Friday 27 October 2006

Steak vs Pizza

So finally and after weeks of trying my family and I achieved what I was beginning to believe might be impossible. We got into the new Spur at Riverwalk in Gaborone.

On previous occasions we’d been there in the hope of finding a table but faced with a long queue and an unknown waiting time we had given up and gone downstairs for a pizza at Primi Piatti.

Actually I’m not going to complain about not getting in at an earlier attempt because there are few things that give me more genuine, heartfelt joy than seeing a busy restaurant. There is something so satisfying about seeing people enjoying good food, good drink and good company out in public. It’s such a fundamentally human thing to do.

I’ve never actually worked in any sort of food outlet but I’ve known a few restaurant owners and I understand quite how much hard work goes into starting and maintaining the business. I also know that it takes a certain type of person either to run a restaurant or to work in one. In short someone completely unlike me. Someone who can always show a smile, make people feel welcome and who doesn’t impose his bad moods and temper tantrums on the paying customer.

So when I see a restaurant that is so busy that I can’t get a table I know something is working well and the new Spur seem to be a good example of this.

However the thing I really started thinking about was one of my favourite subjects, yet again.


Specifically the inevitable competition that will emerge between Spur and their neighbour downstairs: Primi Piatti.

Incidentally I make no reference to either of the other two restaurants on the same floor as Spur, neither of whom ever seem to have any customers. How DO they pay the rent when they are always empty?

Anyway, back to Spur vs. Primi. Are they competitors?

Well, obviously they sell different types of food. Spur don’t serve pizza or pasta. Primi do sell steaks but they are very different to those on offer at Spur. So far, that is the only major difference between them but both satisfy a need. Sometimes I need a steak, other times I need a pizza.

It strikes me that they are targeting broadly the same community. Spur is obviously very family-oriented with balloons and a kiddie’s adventure area and the evening I visited there were dozens of little monsters (mine included) running around, making loads of noise and generally having a great time. Primi is slightly more adult-oriented but my kids love it there as well.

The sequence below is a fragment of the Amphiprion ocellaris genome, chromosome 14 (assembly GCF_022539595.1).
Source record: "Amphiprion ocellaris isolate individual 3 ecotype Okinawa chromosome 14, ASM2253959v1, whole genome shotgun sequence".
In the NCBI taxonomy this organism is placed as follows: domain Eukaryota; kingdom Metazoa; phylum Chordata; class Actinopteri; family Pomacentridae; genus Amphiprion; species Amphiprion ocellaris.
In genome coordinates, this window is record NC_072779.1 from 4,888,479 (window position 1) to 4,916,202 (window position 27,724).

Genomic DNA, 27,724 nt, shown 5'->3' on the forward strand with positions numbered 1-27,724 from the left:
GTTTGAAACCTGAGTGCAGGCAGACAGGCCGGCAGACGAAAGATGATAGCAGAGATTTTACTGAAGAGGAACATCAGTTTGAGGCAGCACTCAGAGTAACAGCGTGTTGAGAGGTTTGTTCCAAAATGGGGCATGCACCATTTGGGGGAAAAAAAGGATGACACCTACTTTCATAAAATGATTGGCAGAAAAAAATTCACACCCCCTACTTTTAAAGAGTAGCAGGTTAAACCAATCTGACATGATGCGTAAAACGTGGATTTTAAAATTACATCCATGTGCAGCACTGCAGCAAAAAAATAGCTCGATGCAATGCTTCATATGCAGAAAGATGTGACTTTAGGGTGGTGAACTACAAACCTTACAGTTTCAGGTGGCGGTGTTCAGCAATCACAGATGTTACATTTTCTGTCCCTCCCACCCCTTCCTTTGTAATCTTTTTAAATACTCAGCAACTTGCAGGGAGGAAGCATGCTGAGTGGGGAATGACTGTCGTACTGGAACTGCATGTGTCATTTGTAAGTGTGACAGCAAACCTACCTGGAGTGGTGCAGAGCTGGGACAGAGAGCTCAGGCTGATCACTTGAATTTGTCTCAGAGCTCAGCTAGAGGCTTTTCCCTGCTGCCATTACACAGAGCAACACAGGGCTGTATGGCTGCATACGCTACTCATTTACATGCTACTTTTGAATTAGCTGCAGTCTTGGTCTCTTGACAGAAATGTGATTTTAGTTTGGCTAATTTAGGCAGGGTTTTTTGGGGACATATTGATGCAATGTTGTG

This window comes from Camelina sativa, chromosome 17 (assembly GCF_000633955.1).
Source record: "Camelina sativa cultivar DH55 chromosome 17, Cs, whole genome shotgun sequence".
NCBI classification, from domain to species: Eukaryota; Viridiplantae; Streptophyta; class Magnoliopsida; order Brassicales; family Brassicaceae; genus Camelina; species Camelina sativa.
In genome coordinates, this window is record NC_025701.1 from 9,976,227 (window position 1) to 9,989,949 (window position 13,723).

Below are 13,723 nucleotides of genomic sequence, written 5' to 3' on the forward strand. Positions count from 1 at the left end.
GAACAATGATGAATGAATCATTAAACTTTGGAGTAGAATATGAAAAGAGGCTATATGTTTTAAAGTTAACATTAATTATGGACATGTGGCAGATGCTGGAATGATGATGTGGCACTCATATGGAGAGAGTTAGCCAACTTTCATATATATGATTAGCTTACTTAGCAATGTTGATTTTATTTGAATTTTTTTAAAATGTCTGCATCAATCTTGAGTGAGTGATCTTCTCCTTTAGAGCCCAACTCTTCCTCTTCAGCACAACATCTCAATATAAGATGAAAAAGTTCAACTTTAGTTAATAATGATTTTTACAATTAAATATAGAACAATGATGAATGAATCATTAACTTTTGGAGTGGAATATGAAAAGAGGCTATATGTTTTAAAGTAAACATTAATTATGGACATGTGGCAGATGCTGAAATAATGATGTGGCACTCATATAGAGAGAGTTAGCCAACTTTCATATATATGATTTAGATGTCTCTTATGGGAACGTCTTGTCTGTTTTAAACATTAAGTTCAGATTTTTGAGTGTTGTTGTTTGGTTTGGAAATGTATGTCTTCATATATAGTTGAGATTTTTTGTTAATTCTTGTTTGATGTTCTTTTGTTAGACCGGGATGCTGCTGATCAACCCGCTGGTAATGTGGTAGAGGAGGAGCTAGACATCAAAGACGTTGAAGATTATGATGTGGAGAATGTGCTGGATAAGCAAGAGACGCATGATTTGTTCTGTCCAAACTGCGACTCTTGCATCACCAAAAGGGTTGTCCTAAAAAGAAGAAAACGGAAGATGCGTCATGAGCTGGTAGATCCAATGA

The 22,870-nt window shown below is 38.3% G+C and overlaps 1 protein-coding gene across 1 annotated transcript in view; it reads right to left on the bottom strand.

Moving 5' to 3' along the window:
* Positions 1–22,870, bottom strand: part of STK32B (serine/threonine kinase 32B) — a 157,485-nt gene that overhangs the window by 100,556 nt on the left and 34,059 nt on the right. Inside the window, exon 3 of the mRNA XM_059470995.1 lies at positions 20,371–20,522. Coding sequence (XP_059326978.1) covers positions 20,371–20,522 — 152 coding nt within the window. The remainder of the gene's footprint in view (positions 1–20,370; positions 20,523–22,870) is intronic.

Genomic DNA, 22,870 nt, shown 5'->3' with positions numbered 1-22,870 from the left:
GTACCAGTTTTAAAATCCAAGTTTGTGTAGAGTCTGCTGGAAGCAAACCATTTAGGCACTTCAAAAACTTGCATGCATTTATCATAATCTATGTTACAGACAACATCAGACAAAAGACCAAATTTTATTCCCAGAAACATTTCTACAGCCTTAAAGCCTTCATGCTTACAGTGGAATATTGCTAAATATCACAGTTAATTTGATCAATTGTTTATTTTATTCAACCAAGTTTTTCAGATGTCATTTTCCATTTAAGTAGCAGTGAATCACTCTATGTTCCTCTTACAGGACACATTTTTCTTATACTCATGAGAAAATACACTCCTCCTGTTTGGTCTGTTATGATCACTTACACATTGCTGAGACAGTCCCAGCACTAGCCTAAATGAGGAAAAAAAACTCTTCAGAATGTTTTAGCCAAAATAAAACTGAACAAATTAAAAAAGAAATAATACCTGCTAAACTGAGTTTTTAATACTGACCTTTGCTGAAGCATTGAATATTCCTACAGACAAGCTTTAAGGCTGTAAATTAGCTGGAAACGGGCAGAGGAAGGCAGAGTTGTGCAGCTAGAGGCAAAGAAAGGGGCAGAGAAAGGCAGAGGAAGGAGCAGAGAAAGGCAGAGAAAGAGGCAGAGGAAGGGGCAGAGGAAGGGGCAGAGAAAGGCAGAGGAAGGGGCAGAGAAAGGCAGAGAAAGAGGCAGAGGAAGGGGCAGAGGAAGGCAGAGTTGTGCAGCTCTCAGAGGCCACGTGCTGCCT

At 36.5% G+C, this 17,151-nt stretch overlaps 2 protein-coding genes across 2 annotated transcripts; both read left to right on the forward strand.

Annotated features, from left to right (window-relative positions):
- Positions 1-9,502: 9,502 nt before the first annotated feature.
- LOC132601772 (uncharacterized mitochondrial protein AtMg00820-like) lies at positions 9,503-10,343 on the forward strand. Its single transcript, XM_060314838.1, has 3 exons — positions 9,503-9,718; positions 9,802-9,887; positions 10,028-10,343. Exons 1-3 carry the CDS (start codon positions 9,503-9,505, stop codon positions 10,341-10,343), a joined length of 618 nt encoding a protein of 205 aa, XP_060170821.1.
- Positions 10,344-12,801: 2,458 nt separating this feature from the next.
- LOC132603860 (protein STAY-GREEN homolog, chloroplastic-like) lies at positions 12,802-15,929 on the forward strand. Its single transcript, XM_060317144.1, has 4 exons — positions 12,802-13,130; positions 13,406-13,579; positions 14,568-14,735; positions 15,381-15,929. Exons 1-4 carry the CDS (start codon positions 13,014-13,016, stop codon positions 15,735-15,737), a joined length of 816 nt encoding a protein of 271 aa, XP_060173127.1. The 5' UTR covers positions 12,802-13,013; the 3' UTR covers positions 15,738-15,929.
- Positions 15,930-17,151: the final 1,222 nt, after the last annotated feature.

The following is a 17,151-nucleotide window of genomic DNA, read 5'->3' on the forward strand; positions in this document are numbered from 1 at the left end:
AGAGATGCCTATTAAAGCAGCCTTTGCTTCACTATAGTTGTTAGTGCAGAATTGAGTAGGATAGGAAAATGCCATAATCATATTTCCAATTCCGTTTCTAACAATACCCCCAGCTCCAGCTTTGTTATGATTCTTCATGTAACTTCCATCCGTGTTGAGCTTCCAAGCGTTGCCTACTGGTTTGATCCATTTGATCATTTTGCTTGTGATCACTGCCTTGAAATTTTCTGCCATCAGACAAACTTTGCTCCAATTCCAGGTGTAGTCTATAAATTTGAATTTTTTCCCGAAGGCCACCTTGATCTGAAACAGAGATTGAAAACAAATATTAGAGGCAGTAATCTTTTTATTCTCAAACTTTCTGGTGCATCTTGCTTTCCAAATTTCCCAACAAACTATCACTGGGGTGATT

Also they seem to focus on similar price brackets. My feeling was that we paid pretty much what we would have paid if we had eaten downstairs.

Both have a slightly eccentric quality that I enjoy. Primi have their crazy uniforms and d├ęcor decisions, Spur have loads of noise and, well, until you’ve seen the line dancing you won’t believe it.

Finally they both seem to have focussed on what matters most to me as I write this – the customer service experience. Both have staff who you can tell have been hired and trained to be cheerful, friendly and attentive. Most importantly of all both have what I would call “active management”. Unlike certain restaurants where the manager is that faceless one hidden in the back office doing the accounts, both Primi and Spur have managers you can’t help seeing. They are constantly walking around, observing the customers, the service they are getting and, where necessary, intervening to prevent or resolve any issues that come up. Or they just smile at you, perhaps have a quick chat and generally make you feel like they are happy you are there giving them your money.

This is one of the areas where we consumers can expect to benefit. Although personally I can’t think of a way in which Primi could actually improve their service we now have a guarantee that they will maintain their standards. If they don’t we’re all likely just to go upstairs. It works the other way round as well. Spur need to get their service levels as consistently high as Primi’s so we don’t all stay down below.

So yes, I DO think they will compete with each other to some extent. However I can’t see that being a problem. They are addressing slightly different demands but I suspect that the market is big enough for both of them. My prediction is that once the novelty value of Spur has died down a little both restaurants will continue to be popular. The likely victims will be the other restaurants in the vicinity, the ones we already seem to be avoiding anyway.

My only request is that both of them try their very best to vary the menu somehow. Yes, we know they are franchises and that there are very strict controls but a little variety would be nice. I really think I could recite the Primi menu while wearing a blindfold I’m so familiar with it. Even a little variety would be good sometimes.

This week’s stars!

  • Peter and the entire crew at Spur at Riverwalk for selling us a great meal and for completely exhausting my family. I was awake for 2 hours the next morning before any of them even started to wake up. Good luck to you and keep it up!
  • Will and the crew downstairs at Primi. Don’t worry, we still love you. After all you still make the best pizza in the country.
  • Orange for speedy service in replacing a lost SIM card.
  • Kemanao at the Walmont Ambassador (sorry but it will always be The Grand Palm to many of us) for being helpful, friendly and getting a problem fixed “without a drama”!

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